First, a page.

Every divorce in California involves some form of property division. When a couple marries, the property that they accumulate throughout their marriage is communal. Therefore, it must be split fairly if they decide to divorce. If you are going through a divorce in California, it is essential that you educate yourself on how property division works. That way, you can ensure that you receive what you are rightfully entitled to.
If you are going through a divorce, it is important to learn about California’s property division laws and how they may affect you.
What Does “Divided Property” Mean in a California Divorce?
The term “divided property” is used to refer to the property that is being split between spouses in a divorce. It is also known as marital property. The divided property in a divorce will most likely involve all the property you collected throughout your relationship. It can include:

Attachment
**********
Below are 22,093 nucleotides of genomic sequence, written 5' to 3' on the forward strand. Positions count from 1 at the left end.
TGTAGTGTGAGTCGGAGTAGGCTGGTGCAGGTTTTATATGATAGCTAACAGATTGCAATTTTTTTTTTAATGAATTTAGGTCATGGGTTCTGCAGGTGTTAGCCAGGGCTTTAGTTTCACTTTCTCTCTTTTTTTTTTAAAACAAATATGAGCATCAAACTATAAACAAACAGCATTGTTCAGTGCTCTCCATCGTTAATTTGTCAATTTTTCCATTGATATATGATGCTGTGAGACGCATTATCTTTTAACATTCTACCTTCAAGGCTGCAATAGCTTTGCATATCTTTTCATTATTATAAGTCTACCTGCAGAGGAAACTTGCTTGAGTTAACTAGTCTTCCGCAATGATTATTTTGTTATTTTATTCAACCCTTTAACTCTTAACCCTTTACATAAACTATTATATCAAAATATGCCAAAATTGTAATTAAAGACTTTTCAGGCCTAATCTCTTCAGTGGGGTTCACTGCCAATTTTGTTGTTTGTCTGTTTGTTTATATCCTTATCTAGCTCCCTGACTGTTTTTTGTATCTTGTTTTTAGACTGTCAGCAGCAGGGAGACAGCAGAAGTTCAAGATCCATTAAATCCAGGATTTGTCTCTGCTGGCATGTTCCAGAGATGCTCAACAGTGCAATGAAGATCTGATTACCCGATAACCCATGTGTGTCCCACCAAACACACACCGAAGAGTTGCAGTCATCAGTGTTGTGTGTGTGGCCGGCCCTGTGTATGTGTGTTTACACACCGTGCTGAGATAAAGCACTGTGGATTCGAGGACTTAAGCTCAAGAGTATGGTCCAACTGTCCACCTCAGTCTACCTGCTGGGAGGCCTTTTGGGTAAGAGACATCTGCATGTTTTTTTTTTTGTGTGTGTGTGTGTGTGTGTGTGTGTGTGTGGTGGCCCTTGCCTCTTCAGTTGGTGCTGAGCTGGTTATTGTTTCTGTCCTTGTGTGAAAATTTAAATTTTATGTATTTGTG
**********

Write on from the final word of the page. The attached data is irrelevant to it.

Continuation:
- The family home
- Vacation homes and other real estate properties
- Bank accounts
- Stocks and investments
- Pension accounts
- Any other assets of value or personal meaning collected throughout the marriage
Separate Property vs. Marital Property in California
There are two main categories of property that are acknowledged during the property division process in California:
- Marital Property
Marital property, otherwise referred to as communal property, is the property collected by a couple after they are formally married. Communal property is equally owned by each spouse. It is also the property that is subject to division during divorce. If the divorcing couple cannot make agreements on their own, the court must split all marital property as fairly as possible.
- Separate Property
Separate property, however, is the property that was owned by one spouse before they married their partner. This property can include anything from stocks to vacation homes. This property was owned before the marriage and kept in only one spouse’s name. In most cases, separate property cannot be used during the property division process unless the court has substantial reason to do so.